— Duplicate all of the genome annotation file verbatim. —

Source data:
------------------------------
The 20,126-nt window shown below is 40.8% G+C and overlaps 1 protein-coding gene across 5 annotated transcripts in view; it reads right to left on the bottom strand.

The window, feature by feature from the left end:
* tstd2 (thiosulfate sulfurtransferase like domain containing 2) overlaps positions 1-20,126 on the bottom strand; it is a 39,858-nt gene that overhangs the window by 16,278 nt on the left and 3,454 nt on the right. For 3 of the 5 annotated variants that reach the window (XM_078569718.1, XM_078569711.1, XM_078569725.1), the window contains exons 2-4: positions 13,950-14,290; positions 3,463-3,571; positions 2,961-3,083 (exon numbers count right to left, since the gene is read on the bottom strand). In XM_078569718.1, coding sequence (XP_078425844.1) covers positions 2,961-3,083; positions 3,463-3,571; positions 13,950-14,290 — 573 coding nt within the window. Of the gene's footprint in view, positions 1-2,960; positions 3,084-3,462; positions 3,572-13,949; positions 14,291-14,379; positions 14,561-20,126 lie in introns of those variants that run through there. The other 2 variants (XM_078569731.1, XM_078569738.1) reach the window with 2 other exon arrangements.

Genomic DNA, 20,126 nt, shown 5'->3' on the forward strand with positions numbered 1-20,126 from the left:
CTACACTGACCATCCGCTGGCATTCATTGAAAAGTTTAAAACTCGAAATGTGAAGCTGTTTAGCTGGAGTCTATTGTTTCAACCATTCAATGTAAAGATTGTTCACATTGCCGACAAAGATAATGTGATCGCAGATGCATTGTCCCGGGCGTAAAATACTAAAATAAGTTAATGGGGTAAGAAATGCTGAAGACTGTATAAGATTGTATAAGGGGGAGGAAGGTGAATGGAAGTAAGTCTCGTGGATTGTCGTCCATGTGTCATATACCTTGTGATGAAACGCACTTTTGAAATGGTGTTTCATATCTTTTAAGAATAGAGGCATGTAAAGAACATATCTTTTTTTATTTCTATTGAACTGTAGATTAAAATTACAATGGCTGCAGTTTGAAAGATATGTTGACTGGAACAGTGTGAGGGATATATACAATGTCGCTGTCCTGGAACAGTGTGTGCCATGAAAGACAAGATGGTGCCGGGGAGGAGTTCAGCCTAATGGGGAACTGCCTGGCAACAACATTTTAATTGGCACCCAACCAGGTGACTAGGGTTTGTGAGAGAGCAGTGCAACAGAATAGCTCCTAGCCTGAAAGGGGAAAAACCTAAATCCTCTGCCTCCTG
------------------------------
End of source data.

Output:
The 20,126-nt window shown below is 40.8% G+C and overlaps 1 protein-coding gene across 5 annotated transcripts in view; it reads right to left on the bottom strand.

The window, feature by feature from the left end:
* tstd2 (thiosulfate sulfurtransferase like domain containing 2) overlaps positions 1-20,126 on the bottom strand; it is a 39,858-nt gene that overhangs the window by 16,278 nt on the left and 3,454 nt on the right. For 3 of the 5 annotated variants that reach the window (XM_078569718.1, XM_078569711.1, XM_078569725.1), the window contains exons 2-4: positions 13,950-14,290; positions 3,463-3,571; positions 2,961-3,083 (exon numbers count right to left, since the gene is read on the bottom strand). In XM_078569718.1, coding sequence (XP_078425844.1) covers positions 2,961-3,083; positions 3,463-3,571; positions 13,950-14,290 — 573 coding nt within the window. Of the gene's footprint in view, positions 1-2,960; positions 3,084-3,462; positions 3,572-13,949; positions 14,291-14,379; positions 14,561-20,126 lie in introns of those variants that run through there. The other 2 variants (XM_078569731.1, XM_078569738.1) reach the window with 2 other exon arrangements.

Genomic DNA, 20,126 nt, shown 5'->3' on the forward strand with positions numbered 1-20,126 from the left:
CTACACTGACCATCCGCTGGCATTCATTGAAAAGTTTAAAACTCGAAATGTGAAGCTGTTTAGCTGGAGTCTATTGTTTCAACCATTCAATGTAAAGATTGTTCACATTGCCGACAAAGATAATGTGATCGCAGATGCATTGTCCCGGGCGTAAAATACTAAAATAAGTTAATGGGGTAAGAAATGCTGAAGACTGTATAAGATTGTATAAGGGGGAGGAAGGTGAATGGAAGTAAGTCTCGTGGATTGTCGTCCATGTGTCATATACCTTGTGATGAAACGCACTTTTGAAATGGTGTTTCATATCTTTTAAGAATAGAGGCATGTAAAGAACATATCTTTTTTTATTTCTATTGAACTGTAGATTAAAATTACAATGGCTGCAGTTTGAAAGATATGTTGACTGGAACAGTGTGAGGGATATATACAATGTCGCTGTCCTGGAACAGTGTGTGCCATGAAAGACAAGATGGTGCCGGGGAGGAGTTCAGCCTAATGGGGAACTGCCTGGCAACAACATTTTAATTGGCACCCAACCAGGTGACTAGGGTTTGTGAGAGAGCAGTGCAACAGAATAGCTCCTAGCCTGAAAGGGGAAAAACCTAAATCCTCTGCCTCCTG